12 Girls in 1633
The Daughters of Charity of St. Vincent de Paul were founded in 1633 by St. Vincent de Paul and St. Louise de Marillac in Paris, France. Deeply concerned with the poverty and suffering around them, they brought together a group of young women who shared their dedication of helping the poor and the sick.
unlike other Sisters
These 12 peasant girls were unlike other Sisters of the time in terms of both social and economic status as well as in their desire to live and work among those in need. This challenged conventions when Sisters predominately lived cloistered lives and had less interaction with those suffering in the streets.
On the eve of St. Andrew’s Feast, the girls bound themselves to Christ with simple vows that were to be reaffirmed annually. St. Vincent de Paul wrote:
The Daughters of Charity have… for a convent, the houses of the sick; for cell, a rented room; for chapel, the parish church; for cloister, the streets of the city; for enclosure, obedience; for grille, the fear of God; and for veil, holy modesty.”
Sisters in Service
Serving together as Sisters, the newly formed Daughters of Charity set up soup kitchens, organized community hospitals, established schools and homes for orphaned children, offered job training, taught the young to read and write, and improved prison conditions.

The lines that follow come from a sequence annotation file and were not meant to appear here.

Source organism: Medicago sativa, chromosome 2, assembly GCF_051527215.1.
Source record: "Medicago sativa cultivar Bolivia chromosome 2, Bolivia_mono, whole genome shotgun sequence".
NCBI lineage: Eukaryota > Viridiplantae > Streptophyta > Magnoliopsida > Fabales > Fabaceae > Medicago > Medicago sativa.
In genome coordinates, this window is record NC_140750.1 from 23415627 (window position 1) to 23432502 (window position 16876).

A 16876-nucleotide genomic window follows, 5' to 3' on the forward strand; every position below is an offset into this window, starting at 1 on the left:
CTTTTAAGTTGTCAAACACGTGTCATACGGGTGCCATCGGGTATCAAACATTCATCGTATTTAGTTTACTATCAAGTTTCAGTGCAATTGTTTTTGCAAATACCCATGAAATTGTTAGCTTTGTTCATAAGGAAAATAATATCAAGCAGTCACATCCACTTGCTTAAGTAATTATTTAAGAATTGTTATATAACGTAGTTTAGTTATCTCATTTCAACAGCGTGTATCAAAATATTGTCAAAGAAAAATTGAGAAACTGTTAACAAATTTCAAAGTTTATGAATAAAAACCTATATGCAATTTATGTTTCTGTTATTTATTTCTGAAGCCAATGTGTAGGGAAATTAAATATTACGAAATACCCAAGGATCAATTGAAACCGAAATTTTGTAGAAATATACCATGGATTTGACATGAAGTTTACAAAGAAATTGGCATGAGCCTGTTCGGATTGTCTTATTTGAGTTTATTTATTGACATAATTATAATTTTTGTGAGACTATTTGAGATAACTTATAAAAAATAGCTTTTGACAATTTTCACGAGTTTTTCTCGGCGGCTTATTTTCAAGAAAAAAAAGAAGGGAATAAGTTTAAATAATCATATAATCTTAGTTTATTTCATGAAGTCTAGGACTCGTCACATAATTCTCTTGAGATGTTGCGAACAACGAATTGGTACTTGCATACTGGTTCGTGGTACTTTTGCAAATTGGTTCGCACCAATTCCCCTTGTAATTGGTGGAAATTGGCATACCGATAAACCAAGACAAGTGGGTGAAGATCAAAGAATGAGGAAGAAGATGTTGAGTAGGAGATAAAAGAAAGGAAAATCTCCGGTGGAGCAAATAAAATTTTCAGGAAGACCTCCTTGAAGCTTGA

Dedicated to Mary
At the start of the Daughters of Charity, St. Louise dedicated the Community to the Blessed Mother. In 1830, Our Lady appeared to St. Catherine Labouré, a Daughter of Charity, and entrusted her with the Miraculous Medal. The Daughters’ Motherhouse in Paris marks the location of St. Catherine Labouré’s apparitions of Our Lady of the Miraculous Medal.
Daughters in United States
In the 19th century, inspired by the work of these original Daughters, St. Elizabeth Ann Seton founded a community of Sisters in the United States that later joined with the Daughters of Charity in France. This became the first community of Daughters in the United States.